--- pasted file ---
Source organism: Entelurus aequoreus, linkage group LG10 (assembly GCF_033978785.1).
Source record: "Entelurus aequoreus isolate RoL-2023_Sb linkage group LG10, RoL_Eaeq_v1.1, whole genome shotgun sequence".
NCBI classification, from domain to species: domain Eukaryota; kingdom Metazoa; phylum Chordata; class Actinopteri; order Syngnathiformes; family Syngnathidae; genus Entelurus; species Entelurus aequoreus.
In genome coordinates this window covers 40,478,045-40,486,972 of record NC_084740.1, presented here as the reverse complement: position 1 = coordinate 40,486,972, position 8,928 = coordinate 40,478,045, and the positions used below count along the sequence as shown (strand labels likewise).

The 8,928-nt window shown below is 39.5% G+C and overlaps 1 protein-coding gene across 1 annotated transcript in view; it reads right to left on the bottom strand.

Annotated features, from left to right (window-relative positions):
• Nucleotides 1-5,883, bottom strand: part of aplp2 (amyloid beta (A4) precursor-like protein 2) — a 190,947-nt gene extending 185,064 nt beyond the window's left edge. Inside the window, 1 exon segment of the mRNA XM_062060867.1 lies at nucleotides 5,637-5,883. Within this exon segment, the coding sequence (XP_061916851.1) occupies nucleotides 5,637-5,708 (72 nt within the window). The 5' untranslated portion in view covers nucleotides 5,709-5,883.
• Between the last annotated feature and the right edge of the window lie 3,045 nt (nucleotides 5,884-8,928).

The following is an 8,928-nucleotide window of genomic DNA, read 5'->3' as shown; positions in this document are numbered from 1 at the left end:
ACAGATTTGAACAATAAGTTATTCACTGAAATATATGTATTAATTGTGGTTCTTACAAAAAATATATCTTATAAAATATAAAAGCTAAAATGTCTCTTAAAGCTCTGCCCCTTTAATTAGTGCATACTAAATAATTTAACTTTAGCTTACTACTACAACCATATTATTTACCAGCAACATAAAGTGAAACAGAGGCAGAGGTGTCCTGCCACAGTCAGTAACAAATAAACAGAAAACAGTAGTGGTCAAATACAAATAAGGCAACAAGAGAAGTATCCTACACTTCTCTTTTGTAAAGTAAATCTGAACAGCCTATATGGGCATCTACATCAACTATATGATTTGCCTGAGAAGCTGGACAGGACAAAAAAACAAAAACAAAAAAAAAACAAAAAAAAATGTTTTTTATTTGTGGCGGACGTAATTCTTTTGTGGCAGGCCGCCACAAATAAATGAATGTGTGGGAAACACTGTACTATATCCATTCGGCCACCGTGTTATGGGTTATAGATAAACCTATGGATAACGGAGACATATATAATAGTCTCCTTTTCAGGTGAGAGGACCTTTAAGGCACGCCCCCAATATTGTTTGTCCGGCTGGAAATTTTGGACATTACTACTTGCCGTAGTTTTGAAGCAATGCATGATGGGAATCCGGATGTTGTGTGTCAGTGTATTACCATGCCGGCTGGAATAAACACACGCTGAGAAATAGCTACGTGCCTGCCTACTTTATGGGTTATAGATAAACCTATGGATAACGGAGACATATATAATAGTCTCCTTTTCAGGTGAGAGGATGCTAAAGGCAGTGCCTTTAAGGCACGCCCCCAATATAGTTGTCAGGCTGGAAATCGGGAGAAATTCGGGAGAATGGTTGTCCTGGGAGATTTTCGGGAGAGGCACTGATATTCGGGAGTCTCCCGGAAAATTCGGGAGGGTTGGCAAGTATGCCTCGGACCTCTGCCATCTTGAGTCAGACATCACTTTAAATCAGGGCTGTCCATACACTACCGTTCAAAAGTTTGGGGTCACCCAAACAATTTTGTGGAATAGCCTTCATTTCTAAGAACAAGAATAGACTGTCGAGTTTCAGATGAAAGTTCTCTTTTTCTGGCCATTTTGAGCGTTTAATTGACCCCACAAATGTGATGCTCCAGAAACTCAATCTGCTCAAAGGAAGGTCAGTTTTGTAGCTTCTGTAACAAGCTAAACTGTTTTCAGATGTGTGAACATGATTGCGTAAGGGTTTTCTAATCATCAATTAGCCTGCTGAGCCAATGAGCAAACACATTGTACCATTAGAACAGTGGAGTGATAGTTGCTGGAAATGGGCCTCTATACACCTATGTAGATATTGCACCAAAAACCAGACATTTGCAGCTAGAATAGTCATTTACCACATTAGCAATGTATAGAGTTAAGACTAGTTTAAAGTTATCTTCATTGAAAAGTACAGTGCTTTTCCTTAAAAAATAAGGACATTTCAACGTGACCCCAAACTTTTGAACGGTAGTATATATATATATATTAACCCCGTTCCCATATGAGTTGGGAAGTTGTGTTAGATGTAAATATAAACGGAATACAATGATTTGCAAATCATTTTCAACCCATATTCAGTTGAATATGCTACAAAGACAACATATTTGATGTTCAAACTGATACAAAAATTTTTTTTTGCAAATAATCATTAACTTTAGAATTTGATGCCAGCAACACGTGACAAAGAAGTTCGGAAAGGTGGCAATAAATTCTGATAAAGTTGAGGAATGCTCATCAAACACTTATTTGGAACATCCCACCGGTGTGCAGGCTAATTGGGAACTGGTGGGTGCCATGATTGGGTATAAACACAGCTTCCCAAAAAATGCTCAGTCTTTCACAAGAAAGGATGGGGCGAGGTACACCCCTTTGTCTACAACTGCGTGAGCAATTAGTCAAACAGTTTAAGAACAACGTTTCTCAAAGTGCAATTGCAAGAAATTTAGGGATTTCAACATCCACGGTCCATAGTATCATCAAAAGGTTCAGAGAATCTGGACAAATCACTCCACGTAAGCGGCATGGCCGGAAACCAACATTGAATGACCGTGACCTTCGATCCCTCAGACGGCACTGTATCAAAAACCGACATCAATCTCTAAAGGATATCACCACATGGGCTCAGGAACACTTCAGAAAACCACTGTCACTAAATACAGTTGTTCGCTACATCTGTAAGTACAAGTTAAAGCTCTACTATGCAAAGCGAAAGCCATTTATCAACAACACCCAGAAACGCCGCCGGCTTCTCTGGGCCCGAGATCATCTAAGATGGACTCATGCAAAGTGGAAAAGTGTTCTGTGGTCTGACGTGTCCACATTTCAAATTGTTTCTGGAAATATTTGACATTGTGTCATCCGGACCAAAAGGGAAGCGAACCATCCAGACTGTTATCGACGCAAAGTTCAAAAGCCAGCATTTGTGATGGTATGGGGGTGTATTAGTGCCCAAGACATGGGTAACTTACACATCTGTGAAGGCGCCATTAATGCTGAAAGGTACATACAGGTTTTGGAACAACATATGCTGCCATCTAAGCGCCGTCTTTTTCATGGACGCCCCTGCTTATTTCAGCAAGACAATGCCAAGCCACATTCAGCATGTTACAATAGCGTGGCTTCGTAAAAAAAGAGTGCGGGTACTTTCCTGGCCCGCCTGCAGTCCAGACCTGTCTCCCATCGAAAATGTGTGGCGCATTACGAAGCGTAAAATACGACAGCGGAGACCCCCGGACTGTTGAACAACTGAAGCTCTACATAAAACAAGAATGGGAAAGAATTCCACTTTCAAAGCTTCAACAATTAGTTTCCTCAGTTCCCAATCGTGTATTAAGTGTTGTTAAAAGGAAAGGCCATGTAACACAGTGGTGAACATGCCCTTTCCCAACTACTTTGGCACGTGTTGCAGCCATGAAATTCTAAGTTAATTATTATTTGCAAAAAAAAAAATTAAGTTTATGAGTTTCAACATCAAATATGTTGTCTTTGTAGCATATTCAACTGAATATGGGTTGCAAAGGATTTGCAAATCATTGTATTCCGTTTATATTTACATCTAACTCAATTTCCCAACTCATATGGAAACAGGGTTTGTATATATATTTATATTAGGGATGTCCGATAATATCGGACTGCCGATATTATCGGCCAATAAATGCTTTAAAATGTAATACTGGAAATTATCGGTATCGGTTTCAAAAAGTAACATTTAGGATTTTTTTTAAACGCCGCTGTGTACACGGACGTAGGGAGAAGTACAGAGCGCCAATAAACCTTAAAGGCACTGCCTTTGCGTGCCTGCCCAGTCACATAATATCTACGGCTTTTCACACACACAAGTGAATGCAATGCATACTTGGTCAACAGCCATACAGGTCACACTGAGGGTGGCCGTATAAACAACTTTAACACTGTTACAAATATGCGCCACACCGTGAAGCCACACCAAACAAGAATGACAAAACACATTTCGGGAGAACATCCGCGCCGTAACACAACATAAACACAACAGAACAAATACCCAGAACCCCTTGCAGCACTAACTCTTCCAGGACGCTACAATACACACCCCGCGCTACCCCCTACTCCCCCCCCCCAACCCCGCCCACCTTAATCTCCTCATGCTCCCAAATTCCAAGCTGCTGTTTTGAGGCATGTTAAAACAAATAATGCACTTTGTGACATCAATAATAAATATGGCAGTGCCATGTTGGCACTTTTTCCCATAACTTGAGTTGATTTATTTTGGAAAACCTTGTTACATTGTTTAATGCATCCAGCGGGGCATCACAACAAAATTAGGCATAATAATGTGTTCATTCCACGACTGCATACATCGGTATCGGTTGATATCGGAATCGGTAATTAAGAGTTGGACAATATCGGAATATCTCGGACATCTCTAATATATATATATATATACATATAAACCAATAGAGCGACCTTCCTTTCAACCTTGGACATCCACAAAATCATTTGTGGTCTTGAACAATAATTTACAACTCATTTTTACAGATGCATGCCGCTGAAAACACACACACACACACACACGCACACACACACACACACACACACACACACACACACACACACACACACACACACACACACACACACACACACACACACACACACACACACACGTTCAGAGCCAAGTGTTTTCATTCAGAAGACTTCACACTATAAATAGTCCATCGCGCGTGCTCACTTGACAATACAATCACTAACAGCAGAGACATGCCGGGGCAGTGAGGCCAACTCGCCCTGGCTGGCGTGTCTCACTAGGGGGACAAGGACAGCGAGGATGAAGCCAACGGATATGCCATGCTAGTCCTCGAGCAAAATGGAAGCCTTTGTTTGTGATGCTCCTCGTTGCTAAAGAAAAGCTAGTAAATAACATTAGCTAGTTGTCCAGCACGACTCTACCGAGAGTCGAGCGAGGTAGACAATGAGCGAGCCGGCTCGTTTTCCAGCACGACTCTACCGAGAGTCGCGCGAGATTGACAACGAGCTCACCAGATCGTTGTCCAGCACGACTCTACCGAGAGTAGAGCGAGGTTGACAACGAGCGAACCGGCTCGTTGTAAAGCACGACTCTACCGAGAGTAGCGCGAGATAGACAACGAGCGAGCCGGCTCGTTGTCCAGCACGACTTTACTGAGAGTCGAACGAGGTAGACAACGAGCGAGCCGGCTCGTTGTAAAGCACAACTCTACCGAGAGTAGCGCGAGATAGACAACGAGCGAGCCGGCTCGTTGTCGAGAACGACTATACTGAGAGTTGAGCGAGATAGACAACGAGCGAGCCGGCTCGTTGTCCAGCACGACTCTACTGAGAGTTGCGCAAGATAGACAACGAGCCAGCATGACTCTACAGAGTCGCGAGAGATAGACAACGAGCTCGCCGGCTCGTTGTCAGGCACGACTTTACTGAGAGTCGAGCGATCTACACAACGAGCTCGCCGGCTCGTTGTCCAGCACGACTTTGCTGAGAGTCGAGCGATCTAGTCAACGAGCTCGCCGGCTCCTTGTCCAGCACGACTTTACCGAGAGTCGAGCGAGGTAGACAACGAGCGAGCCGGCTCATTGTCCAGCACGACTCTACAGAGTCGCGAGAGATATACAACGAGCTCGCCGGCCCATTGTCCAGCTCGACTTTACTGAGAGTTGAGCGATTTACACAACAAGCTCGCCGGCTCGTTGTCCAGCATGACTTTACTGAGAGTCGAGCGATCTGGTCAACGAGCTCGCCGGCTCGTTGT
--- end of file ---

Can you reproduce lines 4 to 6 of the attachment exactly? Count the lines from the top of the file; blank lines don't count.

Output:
In genome coordinates this window covers 40,478,045-40,486,972 of record NC_084740.1, presented here as the reverse complement: position 1 = coordinate 40,486,972, position 8,928 = coordinate 40,478,045, and the positions used below count along the sequence as shown (strand labels likewise).

The 8,928-nt window shown below is 39.5% G+C and overlaps 1 protein-coding gene across 1 annotated transcript in view; it reads right to left on the bottom strand.

Annotated features, from left to right (window-relative positions):